Inpatient care was on the third floor, and it smelled like formaldehyde and deodorant. In front of me, just past the waiting room, I heard an old woman groaning. “Awwwngh, urrrrrnggh,” she would say, and every nine or ten seconds, she’d repeat it. As I walked down the right hallway I saw vacant faces and wispy hair, and, just once or twice, someone young. They’re the worst, because they look just like I do, and sometimes even better. There was one guy – thin, musclular – whose mouth had been opened wider than his feeding tube. A thread of drool was leaking onto his chest. The first time I visited, two weeks ago, the doctors told me not to worry, that some of the patients were brain dead.
The door to room 316 was closed, and a janitor tapped me on the shoulder before I could open it. “Excuse me but the doctors all have gone to the lunch.” He sounded Dominican. “I think it is best you wait until their return, and please sit in the waiting room.”
“Is she dead?” I was suddenly alert.
“No, she no is dead, you should not to worry,” he said. “But they tell me you very much should to wait in the room.”
So I did. When I walked by the waiting room, the television was looking back at the March on Washington. “Now is the time to rise from the dark and desolate valley of segregation to the sunlit path of racial justice” preached Dr. King, on the television. He dropped his voice down deep to when he talked about the valley and then slowly, with Godlike majesty, walked it back up into the sun. When I heard it, I could see the world in my hands. “Now is the time to open the doors of opporawwwngh to all of God’s urrrrrnggh,” Dr. King went on. “Now is the time to lift our nation from the quicksands of racial injustice to the awwwngh, urrrrrnggh of brotherhood.” The moment had passed. I got in the elevator, and the doors took forever to close.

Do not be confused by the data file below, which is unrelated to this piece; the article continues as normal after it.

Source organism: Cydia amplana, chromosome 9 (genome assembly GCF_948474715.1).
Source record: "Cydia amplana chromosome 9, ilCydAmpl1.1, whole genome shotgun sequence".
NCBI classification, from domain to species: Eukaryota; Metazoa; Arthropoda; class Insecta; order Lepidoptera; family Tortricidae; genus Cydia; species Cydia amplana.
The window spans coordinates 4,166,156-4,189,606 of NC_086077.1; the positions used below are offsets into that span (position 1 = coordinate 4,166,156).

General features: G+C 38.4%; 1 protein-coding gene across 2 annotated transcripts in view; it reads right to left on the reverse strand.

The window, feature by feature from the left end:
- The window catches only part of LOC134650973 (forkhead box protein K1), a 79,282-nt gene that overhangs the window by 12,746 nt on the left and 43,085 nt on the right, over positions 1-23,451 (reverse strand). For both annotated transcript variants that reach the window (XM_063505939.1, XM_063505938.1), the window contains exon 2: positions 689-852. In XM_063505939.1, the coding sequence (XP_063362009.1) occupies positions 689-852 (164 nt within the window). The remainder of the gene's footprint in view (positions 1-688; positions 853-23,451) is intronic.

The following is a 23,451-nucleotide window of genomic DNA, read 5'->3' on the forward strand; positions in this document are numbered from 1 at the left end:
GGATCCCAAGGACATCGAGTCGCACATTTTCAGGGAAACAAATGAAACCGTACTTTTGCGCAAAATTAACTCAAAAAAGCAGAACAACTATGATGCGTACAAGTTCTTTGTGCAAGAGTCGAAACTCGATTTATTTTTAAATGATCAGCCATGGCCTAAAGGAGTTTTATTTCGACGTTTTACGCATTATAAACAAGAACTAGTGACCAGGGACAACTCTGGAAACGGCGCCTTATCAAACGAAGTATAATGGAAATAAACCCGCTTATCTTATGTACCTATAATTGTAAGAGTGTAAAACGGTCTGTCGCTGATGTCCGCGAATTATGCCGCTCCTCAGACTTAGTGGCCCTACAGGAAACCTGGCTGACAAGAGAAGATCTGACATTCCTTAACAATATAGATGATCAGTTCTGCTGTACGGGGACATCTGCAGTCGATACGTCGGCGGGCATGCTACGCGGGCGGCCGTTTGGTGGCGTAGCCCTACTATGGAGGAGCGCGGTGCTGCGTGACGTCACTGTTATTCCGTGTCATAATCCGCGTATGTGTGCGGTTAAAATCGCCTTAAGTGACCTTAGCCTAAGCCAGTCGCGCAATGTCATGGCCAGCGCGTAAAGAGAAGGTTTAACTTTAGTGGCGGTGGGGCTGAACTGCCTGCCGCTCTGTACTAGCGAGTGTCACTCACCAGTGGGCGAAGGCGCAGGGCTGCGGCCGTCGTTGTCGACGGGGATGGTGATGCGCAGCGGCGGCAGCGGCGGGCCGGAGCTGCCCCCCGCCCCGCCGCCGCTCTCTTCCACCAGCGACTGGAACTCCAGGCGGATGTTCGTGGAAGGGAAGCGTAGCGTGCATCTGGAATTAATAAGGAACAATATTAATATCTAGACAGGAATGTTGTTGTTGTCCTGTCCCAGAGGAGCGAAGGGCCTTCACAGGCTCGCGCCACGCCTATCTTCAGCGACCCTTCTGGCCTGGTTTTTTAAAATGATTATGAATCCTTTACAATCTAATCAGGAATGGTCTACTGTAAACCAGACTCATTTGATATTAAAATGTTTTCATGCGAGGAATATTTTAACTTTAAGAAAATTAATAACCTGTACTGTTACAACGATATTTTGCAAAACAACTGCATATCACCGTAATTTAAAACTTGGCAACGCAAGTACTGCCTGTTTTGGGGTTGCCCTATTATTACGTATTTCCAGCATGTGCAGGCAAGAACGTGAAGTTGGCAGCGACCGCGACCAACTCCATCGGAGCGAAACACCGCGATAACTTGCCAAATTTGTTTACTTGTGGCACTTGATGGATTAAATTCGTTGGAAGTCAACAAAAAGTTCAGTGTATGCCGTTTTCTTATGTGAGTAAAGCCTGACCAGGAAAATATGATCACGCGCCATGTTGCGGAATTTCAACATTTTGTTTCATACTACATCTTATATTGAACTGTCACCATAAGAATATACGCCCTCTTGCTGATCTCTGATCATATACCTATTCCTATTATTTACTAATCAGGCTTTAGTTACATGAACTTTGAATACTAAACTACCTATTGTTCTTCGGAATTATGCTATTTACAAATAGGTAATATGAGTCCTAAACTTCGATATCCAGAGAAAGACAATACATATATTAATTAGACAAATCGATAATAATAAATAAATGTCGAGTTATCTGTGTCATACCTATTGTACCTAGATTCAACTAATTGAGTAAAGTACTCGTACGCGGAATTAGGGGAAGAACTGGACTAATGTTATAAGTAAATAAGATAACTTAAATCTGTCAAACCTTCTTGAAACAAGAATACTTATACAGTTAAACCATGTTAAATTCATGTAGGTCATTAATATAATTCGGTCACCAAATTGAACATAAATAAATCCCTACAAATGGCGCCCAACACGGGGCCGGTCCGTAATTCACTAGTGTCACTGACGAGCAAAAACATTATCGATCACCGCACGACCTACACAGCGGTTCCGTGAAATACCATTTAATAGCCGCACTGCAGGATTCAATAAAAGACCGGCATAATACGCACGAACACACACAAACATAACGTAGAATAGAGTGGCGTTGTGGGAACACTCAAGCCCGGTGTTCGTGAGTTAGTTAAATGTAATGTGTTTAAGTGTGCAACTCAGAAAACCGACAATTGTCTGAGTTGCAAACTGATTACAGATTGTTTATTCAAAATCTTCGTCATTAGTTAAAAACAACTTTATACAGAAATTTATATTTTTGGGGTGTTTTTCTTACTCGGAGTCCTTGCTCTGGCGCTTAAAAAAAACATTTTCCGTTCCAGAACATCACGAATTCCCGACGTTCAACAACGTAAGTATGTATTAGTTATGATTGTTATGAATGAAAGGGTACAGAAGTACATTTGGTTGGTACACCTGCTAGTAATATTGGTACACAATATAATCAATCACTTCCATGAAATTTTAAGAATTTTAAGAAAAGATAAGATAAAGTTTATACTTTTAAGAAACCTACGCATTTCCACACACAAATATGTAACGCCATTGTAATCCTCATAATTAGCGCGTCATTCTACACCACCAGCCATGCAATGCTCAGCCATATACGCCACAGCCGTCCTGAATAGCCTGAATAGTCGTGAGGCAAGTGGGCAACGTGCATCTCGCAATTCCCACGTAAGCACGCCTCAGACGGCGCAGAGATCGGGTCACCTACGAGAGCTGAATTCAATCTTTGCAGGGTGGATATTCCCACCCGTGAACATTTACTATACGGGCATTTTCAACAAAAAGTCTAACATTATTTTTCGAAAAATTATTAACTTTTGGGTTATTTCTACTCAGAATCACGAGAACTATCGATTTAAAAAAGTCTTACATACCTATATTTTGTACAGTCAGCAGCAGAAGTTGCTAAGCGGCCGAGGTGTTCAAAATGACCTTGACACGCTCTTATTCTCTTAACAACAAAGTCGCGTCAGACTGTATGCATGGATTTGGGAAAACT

When I came back a half hour later, there was a fat bald man with glasses standing outside Mom’s door. He was white, not Indian. “Hello,” he said. “I’m Doctor Stern. You must be Miles Davis.” Before he said my name, he paused. “Yes,” I said, “that’s me.” With his head, Doctor Stern told me to follow him.
He sat down at the desk chair in his office. “What’s happened here is that approximately two hours ago the fever experienced a sudden spike in volatility,” he said, “and that’s causing meningitis and swelling which is, in turn, creating a combination of hallucinations and lapses in perception. It’s not an unknown side effect of pneumonia, particularly among the elderly and the infirm, but it is relatively rare, which is why you may not have been previously notified of its possibility. Now there exists a very real potential that we can administer enough antibiotics and fever reducers to bring her temperature down within the day, and if that happens, there’s a good chance she’ll be behaving regularly again.”
“And if that doesn’t happen?”
“Then there’s a high percentage likelihood of some irreparable brain damage occurring. Predicting where the damage would localize is fairly difficult, but we could see permanent inflammation, perhaps stroke, brain death in various areas of the cerebrum and cerebellum.”